Consumer fraud can be hard to detect, but there are ways you can protect yourself from becoming a victim of identity theft. In addition to practicing good spending habits and being careful about sharing personal information, you could implement a credit lock or a credit freeze. The three major credit bureaus – Equifax, Experian, and TransUnion – offer credit locks and credit freezes. While both restrict access to your credit data, there are some key differences between the two actions.

Credit Freeze Basics

A credit freeze, sometimes called a security freeze, is considered the most effective way to prevent others from opening new lines of credit in your name. When you initiate a credit freeze, the credit bureau prevents the release of your credit information to anyone (including lenders) without your consent until you unfreeze your credit file with a personal identification number.

Your credit score and existing credit accounts aren’t affected by a credit freeze. Your score isn’t going to drop because you decided to protect your credit, and you aren’t going to be penalized for freezing your credit while you have multiple lines of credit open and in use.

Credit freezes are free as of September 2018 under a federal law which prohibits credit agencies from charging fees for this service.

Credit Lock Basics

The Difference between a Credit Lock and a Credit FreezeSimilar to a credit freeze, a credit lock prevents others from accessing your credit files. The only way to unlock your credit files is by initiating it yourself. Even better, it’s easier to unlock and lock your credit files – there are no personal identification numbers involved, and no waiting period.

The downside to a credit lock is the fee that comes with it. Credit bureaus typically charge around $20 a month to keep your credit locked and to keep you updated. It’s difficult to determine how much you’re going to be required to pay for a credit lock. Each bureau offers their own programs, and credit locks aren’t part of the federal law which protects individuals from being charged for credit freezes.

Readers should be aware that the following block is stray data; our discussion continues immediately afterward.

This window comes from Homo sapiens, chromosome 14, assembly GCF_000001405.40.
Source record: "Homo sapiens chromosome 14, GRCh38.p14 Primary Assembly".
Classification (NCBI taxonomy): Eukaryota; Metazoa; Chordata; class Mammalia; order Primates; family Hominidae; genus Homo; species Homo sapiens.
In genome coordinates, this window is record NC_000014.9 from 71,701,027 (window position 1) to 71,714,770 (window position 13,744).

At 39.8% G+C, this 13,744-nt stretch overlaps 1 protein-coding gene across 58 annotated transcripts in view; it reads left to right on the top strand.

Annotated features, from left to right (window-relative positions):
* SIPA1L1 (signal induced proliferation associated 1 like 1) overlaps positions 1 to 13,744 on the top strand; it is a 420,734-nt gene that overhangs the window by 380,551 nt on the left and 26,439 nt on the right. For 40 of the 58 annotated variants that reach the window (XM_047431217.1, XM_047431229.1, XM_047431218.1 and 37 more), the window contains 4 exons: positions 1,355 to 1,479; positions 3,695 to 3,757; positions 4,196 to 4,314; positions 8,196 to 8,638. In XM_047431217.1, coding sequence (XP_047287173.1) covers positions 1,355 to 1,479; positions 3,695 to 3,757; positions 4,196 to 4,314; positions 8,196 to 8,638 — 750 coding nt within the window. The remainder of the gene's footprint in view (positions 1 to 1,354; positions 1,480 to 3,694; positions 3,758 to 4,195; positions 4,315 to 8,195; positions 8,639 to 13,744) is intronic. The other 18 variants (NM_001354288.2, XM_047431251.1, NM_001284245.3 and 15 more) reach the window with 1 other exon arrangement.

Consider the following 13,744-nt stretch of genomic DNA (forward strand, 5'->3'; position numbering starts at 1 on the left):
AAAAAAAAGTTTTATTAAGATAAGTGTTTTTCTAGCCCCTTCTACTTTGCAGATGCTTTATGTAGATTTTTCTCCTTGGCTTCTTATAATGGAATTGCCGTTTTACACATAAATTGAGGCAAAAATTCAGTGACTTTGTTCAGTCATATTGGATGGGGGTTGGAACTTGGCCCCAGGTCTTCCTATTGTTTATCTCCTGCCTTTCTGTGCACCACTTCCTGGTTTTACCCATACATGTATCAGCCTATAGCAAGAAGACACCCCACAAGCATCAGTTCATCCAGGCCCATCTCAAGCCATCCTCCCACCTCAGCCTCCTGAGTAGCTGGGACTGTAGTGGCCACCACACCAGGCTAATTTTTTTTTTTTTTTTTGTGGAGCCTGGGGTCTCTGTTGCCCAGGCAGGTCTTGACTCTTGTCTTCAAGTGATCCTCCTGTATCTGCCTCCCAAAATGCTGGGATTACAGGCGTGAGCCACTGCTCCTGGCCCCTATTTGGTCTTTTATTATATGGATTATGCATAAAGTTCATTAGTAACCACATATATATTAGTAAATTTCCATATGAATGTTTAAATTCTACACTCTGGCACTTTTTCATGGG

Can I Still Raise My Credit Score after Freezing or Locking It?

If you’re considering opening up a new line of credit such as an auto loan, you should know that a credit freeze or lock doesn’t impact your credit score. The primary reason for implementing a lock or freeze is to prevent identity theft – your score can still move up and down.

Although you can’t open additional credit lines until you unlock or unfreeze it, you can work with the creditors you have now and take steps toward improving your credit score.

If you plan on opening a credit card or applying for a car loan, make sure that your credit lock or freeze is reversed. You can always relock or refreeze your credit once you’ve completed the application process.

Add a Bad Credit Auto Loan to Your Credit Mix

Now that you know the difference between a credit lock and a credit freeze, are you considering adding a line of credit to boost your credit? If an auto loan has been on your mind, but you’re worried your credit is standing in the way, let us help.

At Auto Credit Express, we’ve helped bad credit borrowers find financing for over 20 years by connecting them to local dealerships, and we want to help you too. To get started, all you have to do is fill our free and fast car loan request form. After that, we’ll get right to work matching you with a dealer.